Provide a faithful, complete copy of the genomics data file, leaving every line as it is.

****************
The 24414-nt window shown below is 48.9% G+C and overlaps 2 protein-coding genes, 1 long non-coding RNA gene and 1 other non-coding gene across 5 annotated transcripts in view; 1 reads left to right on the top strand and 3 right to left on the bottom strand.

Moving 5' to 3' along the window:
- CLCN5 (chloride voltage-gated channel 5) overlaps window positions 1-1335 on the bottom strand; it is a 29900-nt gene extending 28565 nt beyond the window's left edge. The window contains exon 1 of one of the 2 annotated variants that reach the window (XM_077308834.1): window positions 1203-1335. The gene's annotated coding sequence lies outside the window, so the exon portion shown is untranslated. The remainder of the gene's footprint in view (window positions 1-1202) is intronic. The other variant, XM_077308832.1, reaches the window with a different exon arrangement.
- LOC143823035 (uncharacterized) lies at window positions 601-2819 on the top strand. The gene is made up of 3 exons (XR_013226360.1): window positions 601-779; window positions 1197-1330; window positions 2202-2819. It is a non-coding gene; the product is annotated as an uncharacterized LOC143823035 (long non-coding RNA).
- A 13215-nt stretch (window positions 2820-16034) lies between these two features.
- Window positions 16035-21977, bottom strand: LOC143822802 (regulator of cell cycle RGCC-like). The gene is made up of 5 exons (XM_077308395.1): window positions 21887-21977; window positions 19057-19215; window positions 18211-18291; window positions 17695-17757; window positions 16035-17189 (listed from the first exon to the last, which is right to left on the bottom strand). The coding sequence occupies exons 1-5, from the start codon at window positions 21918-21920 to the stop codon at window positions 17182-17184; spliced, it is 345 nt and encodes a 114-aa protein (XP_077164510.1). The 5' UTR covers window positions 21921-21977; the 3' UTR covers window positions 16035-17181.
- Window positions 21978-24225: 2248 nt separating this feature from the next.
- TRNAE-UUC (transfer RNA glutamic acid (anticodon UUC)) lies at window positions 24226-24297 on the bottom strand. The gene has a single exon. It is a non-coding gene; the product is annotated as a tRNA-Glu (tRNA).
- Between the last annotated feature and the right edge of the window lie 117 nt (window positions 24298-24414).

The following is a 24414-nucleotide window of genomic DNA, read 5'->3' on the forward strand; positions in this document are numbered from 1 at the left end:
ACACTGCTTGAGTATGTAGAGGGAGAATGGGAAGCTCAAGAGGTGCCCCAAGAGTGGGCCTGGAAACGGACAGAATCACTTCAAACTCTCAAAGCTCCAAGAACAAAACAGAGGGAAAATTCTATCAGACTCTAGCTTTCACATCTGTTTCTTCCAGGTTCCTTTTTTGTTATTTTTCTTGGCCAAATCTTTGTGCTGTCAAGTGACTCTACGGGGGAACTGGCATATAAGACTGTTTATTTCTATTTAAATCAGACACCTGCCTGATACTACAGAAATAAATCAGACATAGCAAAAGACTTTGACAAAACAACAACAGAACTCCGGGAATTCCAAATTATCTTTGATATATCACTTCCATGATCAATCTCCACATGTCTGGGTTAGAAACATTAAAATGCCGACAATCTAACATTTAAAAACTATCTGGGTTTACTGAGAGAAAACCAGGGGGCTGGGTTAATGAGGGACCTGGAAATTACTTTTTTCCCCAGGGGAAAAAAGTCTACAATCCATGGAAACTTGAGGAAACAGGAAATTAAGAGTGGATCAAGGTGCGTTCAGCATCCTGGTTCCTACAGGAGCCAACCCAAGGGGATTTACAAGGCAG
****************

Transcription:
The 24414-nt window shown below is 48.9% G+C and overlaps 2 protein-coding genes, 1 long non-coding RNA gene and 1 other non-coding gene across 5 annotated transcripts in view; 1 reads left to right on the top strand and 3 right to left on the bottom strand.

Moving 5' to 3' along the window:
- CLCN5 (chloride voltage-gated channel 5) overlaps window positions 1-1335 on the bottom strand; it is a 29900-nt gene extending 28565 nt beyond the window's left edge. The window contains exon 1 of one of the 2 annotated variants that reach the window (XM_077308834.1): window positions 1203-1335. The gene's annotated coding sequence lies outside the window, so the exon portion shown is untranslated. The remainder of the gene's footprint in view (window positions 1-1202) is intronic. The other variant, XM_077308832.1, reaches the window with a different exon arrangement.
- LOC143823035 (uncharacterized) lies at window positions 601-2819 on the top strand. The gene is made up of 3 exons (XR_013226360.1): window positions 601-779; window positions 1197-1330; window positions 2202-2819. It is a non-coding gene; the product is annotated as an uncharacterized LOC143823035 (long non-coding RNA).
- A 13215-nt stretch (window positions 2820-16034) lies between these two features.
- Window positions 16035-21977, bottom strand: LOC143822802 (regulator of cell cycle RGCC-like). The gene is made up of 5 exons (XM_077308395.1): window positions 21887-21977; window positions 19057-19215; window positions 18211-18291; window positions 17695-17757; window positions 16035-17189 (listed from the first exon to the last, which is right to left on the bottom strand). The coding sequence occupies exons 1-5, from the start codon at window positions 21918-21920 to the stop codon at window positions 17182-17184; spliced, it is 345 nt and encodes a 114-aa protein (XP_077164510.1). The 5' UTR covers window positions 21921-21977; the 3' UTR covers window positions 16035-17181.
- Window positions 21978-24225: 2248 nt separating this feature from the next.
- TRNAE-UUC (transfer RNA glutamic acid (anticodon UUC)) lies at window positions 24226-24297 on the bottom strand. The gene has a single exon. It is a non-coding gene; the product is annotated as a tRNA-Glu (tRNA).
- Between the last annotated feature and the right edge of the window lie 117 nt (window positions 24298-24414).

The following is a 24414-nucleotide window of genomic DNA, read 5'->3' on the forward strand; positions in this document are numbered from 1 at the left end:
ACACTGCTTGAGTATGTAGAGGGAGAATGGGAAGCTCAAGAGGTGCCCCAAGAGTGGGCCTGGAAACGGACAGAATCACTTCAAACTCTCAAAGCTCCAAGAACAAAACAGAGGGAAAATTCTATCAGACTCTAGCTTTCACATCTGTTTCTTCCAGGTTCCTTTTTTGTTATTTTTCTTGGCCAAATCTTTGTGCTGTCAAGTGACTCTACGGGGGAACTGGCATATAAGACTGTTTATTTCTATTTAAATCAGACACCTGCCTGATACTACAGAAATAAATCAGACATAGCAAAAGACTTTGACAAAACAACAACAGAACTCCGGGAATTCCAAATTATCTTTGATATATCACTTCCATGATCAATCTCCACATGTCTGGGTTAGAAACATTAAAATGCCGACAATCTAACATTTAAAAACTATCTGGGTTTACTGAGAGAAAACCAGGGGGCTGGGTTAATGAGGGACCTGGAAATTACTTTTTTCCCCAGGGGAAAAAAGTCTACAATCCATGGAAACTTGAGGAAACAGGAAATTAAGAGTGGATCAAGGTGCGTTCAGCATCCTGGTTCCTACAGGAGCCAACCCAAGGGGATTTACAAGGCAG